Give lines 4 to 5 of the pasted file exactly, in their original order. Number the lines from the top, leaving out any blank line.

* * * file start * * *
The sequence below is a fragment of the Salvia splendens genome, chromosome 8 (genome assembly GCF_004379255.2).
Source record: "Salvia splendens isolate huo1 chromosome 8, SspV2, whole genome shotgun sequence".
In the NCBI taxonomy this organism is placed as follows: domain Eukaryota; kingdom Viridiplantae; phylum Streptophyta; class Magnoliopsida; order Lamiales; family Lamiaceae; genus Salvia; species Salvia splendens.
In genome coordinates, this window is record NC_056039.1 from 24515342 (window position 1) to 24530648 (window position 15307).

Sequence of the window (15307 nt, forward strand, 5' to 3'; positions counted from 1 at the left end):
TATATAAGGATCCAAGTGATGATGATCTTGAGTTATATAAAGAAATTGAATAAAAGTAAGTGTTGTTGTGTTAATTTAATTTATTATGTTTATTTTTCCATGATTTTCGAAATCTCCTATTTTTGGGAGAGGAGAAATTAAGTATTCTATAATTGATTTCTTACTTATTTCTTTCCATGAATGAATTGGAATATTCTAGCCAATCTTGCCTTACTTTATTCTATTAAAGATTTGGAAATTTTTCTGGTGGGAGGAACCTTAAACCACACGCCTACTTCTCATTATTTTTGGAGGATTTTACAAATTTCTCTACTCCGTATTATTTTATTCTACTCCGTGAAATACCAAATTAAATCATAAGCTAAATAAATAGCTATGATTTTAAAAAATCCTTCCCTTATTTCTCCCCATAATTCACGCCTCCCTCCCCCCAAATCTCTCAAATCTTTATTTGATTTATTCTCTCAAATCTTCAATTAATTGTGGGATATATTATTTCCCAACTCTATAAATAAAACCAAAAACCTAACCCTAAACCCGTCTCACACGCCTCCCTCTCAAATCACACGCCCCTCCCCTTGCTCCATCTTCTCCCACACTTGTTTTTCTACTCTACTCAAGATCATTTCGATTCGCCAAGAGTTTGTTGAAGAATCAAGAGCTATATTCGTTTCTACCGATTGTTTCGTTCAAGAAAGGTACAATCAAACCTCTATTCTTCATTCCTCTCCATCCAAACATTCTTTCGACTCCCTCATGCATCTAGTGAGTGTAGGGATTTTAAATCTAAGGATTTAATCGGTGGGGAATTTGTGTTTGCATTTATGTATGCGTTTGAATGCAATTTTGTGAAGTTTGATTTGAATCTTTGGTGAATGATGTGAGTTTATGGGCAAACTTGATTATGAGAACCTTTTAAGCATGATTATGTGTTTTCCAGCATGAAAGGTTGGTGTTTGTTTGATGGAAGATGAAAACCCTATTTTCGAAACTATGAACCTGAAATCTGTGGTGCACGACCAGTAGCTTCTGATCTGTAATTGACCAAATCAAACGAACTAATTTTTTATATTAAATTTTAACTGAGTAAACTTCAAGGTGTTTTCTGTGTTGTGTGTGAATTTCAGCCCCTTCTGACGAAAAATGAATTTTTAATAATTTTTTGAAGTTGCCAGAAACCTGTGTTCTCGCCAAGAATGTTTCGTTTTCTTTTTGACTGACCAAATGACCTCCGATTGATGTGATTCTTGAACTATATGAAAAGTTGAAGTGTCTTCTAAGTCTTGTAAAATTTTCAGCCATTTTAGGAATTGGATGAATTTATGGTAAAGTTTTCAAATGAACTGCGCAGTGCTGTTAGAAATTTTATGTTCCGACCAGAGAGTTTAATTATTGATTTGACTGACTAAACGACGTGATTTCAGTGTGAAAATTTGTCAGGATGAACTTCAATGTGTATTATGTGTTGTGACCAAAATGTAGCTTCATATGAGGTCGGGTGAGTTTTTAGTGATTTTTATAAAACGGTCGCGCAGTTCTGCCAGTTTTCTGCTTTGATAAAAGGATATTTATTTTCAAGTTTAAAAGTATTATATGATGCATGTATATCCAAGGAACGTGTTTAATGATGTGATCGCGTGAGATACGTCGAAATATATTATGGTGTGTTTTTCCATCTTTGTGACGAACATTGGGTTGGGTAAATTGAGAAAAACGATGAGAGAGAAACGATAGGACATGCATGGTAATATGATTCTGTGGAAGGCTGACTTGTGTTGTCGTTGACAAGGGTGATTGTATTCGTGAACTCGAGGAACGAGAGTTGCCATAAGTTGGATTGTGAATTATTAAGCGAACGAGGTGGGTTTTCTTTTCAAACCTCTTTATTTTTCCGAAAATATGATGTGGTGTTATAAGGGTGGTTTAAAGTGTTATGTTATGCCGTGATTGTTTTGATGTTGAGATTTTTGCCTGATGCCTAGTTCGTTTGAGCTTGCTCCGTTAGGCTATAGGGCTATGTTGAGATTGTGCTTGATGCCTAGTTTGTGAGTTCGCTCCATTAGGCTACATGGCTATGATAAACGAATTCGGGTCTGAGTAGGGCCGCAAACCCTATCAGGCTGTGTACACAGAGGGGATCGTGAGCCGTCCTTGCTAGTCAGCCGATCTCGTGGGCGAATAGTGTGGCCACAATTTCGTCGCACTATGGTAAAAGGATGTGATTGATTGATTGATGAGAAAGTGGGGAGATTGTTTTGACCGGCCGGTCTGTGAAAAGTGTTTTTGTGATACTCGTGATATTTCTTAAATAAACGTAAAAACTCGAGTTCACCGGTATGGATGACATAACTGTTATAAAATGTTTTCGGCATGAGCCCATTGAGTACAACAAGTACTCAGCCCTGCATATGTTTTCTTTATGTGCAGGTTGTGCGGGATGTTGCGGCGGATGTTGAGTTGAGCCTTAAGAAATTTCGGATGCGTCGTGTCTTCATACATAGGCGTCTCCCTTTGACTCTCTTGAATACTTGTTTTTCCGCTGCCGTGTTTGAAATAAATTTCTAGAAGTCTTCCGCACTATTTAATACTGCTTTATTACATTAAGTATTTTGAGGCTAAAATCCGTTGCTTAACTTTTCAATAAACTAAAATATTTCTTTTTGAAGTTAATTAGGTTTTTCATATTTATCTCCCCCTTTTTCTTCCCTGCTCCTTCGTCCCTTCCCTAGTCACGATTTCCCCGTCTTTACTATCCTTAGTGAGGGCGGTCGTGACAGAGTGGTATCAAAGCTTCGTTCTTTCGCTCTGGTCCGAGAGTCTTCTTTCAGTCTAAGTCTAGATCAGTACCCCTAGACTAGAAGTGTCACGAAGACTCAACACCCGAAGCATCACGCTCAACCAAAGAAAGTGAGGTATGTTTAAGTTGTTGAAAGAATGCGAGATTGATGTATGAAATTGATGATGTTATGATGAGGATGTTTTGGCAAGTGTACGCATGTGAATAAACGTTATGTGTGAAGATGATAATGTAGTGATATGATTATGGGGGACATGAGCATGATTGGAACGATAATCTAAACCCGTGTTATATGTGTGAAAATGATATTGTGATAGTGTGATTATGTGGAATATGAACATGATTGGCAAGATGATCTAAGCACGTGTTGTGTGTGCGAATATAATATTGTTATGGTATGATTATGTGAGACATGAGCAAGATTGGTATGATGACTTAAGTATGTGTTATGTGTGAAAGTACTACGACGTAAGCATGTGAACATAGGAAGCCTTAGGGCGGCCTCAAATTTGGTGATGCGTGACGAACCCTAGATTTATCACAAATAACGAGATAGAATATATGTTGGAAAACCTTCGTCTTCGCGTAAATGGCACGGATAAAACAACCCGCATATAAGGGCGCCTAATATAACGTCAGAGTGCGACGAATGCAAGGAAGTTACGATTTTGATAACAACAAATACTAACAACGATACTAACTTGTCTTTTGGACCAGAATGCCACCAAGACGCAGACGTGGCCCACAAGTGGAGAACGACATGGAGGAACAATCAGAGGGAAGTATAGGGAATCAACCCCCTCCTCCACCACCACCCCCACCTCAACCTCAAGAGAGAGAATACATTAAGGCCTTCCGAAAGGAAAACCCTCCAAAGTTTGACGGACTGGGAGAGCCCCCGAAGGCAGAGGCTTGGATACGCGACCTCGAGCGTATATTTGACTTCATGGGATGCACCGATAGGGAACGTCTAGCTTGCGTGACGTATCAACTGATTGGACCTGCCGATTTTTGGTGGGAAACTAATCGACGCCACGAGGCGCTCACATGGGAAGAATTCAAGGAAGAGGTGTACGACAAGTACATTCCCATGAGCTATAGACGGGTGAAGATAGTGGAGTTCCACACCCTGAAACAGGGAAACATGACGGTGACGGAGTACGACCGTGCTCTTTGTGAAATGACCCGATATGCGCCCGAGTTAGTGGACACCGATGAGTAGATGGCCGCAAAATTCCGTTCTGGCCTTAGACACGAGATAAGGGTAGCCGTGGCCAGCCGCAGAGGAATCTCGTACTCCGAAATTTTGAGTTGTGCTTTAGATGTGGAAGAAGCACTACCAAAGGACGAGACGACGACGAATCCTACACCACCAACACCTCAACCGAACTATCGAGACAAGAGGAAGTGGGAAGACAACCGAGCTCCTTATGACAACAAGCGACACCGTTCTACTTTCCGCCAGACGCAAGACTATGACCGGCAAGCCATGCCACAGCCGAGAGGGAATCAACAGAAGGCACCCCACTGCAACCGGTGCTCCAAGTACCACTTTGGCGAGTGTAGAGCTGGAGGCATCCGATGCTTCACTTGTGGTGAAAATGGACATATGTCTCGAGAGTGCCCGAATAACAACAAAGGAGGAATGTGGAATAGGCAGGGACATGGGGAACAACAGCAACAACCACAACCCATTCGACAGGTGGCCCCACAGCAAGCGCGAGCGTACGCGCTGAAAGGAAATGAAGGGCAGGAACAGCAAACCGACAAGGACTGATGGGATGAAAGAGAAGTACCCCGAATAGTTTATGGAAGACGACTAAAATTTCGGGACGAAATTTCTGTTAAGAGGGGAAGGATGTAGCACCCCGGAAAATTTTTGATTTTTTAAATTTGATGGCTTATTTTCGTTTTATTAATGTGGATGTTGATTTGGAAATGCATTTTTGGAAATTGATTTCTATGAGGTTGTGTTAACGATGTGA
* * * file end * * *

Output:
In genome coordinates, this window is record NC_056039.1 from 24515342 (window position 1) to 24530648 (window position 15307).

Sequence of the window (15307 nt, forward strand, 5' to 3'; positions counted from 1 at the left end):